Introducing a New Real Estate Minor
The Finance Department is officially launching a new Real Estate Minor in spring quarter of 2018. The minor will support undergraduate students from across the university as they explore and develop fundamental skills that can help them create and lead real estate companies.
Stephanie Hsu, a graduating finance major, has been taking offered real estate courses and decided to postpone her graduation in order to complete the Real Estate Minor. “Santa Clara is one of the few universities to offer a full real estate program, so the opportunity to pursue my passion and explore the intersection between finance, economics, and real estate was a no brainer,” she said.
When asked what she likes best about the minor, she did not hesitate saying, "Without a doubt, my favorite aspect of this minor has been learning from industry leaders. Matt DiNapoli, [Chief Executive Officer of DeNapoli Capital Partners], is an absolute genius in his field, and combines the blend of personal insight, case study, fascinating guest speakers, and old-school humor to keep his courses absorbing and practical to the real world.”
Stephanie further describes the empowerment she has felt through the program stating, “Although the commercial real estate business is still heavily male-dominated, both the men and women I have met through my minor have empowered me to pursue this opportunity for even further innovation and growth within the industry.”
As Stephanie mentioned, Leavey School of Business has utilized their alumni contacts and have recruited local real estate industry experts to teach the courses. DiNapoli, and Jim Whelan, Owner and Founder, Woodward Holdings, LLC, are two of these professors. When asked what excites him about the Real Estate Minor, Jim Whelan says, “The new Real Estate Minor is a great complement to the extremely strong business school offerings at Leavey. It will allow students, starting as early as the sophomore level, to learn about the many aspects and opportunities—career-wise and personally—that exist in real estate. For example, Apple, Facebook, Google, Microsoft, Amazon, and other well-known companies, employ a number of people in their facilities divisions. These companies are concerned about where to locate offices, and where their employees can find housing.”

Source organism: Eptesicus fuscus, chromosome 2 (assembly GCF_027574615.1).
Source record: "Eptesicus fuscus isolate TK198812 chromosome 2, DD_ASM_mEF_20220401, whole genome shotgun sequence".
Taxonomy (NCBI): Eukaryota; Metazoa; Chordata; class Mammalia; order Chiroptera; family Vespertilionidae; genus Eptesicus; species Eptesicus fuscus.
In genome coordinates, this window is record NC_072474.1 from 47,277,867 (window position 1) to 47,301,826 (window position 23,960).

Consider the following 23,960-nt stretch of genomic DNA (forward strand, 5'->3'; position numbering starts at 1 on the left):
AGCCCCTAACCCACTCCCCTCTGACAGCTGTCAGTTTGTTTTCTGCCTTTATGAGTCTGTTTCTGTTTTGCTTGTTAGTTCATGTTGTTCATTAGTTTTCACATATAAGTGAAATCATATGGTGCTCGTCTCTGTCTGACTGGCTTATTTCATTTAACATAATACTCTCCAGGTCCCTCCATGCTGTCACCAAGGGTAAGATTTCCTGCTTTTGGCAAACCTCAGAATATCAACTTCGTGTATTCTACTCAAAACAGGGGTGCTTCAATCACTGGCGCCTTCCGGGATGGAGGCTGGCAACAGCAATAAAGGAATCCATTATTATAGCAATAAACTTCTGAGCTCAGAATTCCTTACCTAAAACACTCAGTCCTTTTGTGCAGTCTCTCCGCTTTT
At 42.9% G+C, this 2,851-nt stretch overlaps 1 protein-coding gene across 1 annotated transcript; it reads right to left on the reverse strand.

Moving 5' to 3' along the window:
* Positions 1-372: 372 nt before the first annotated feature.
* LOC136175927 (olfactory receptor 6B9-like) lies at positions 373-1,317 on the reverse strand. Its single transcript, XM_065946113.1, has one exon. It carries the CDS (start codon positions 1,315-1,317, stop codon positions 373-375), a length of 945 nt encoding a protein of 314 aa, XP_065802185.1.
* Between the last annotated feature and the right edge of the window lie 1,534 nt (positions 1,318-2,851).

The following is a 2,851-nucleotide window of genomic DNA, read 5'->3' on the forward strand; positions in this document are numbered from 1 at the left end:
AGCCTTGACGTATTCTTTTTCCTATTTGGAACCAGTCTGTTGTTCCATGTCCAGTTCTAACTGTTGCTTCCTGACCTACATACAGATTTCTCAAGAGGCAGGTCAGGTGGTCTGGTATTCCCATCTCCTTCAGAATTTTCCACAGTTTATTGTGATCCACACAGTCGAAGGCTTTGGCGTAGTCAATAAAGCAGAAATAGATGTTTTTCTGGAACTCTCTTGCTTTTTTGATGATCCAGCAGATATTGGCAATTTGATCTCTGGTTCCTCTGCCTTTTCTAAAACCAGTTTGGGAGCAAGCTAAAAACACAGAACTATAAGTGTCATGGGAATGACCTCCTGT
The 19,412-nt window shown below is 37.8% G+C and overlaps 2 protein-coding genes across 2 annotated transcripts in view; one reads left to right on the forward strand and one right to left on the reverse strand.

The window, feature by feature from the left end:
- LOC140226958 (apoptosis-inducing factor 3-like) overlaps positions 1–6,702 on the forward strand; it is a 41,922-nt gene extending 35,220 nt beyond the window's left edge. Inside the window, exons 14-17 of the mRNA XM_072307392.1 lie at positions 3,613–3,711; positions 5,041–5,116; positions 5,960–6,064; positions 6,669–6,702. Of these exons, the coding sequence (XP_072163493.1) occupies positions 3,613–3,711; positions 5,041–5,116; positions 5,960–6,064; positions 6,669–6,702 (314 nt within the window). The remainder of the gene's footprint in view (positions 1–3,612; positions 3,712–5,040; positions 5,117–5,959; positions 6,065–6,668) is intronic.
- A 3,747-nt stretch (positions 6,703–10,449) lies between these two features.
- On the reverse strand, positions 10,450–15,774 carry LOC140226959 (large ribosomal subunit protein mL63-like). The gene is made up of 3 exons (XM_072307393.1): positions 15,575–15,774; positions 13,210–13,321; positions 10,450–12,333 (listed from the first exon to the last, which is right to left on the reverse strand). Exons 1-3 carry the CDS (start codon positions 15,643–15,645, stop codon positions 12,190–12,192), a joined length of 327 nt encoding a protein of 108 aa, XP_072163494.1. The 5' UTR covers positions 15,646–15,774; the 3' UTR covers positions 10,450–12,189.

DiNapoli in summarizing the focus of the minor says, “The courses for the real estate minor have been designed such that students begin by learning the basic principles and terminology used in the real estate industry through the Real Estate Principles class. They then gain exposure to basic finance principles commonly used to evaluate and underwrite real estate transactions in Real Estate Finance. As they progress through the minor, students gain exposure to real estate case studies in classes like Real Estate Transactions and Real Estate Development.”
When asked what advice they would give the students interested in the Real Estate Minor, both Matt and Jim agree: “Don’t be afraid to get involved.” DiNapoli also recommends that students check out the SCU Real Estate Association and attend some of the organizations’ events such as “Location of Innovation,” a real estate symposium; as well as tap into the network of Santa Clara University real estate professionals.
“The real estate minor and the Real Estate Association provide two excellent avenues for students to learn and experience how the real estate industry works and the many different types of skills and talents needed by real estate companies,” he says.
For more information on the minor visit our website or email the finance department at email@example.com. To declare a Real Estate Minor, students will have to fill out a Program Petition Form (available in Undergraduate Business Office, Lucas 115) and have the form signed by the Finance Department.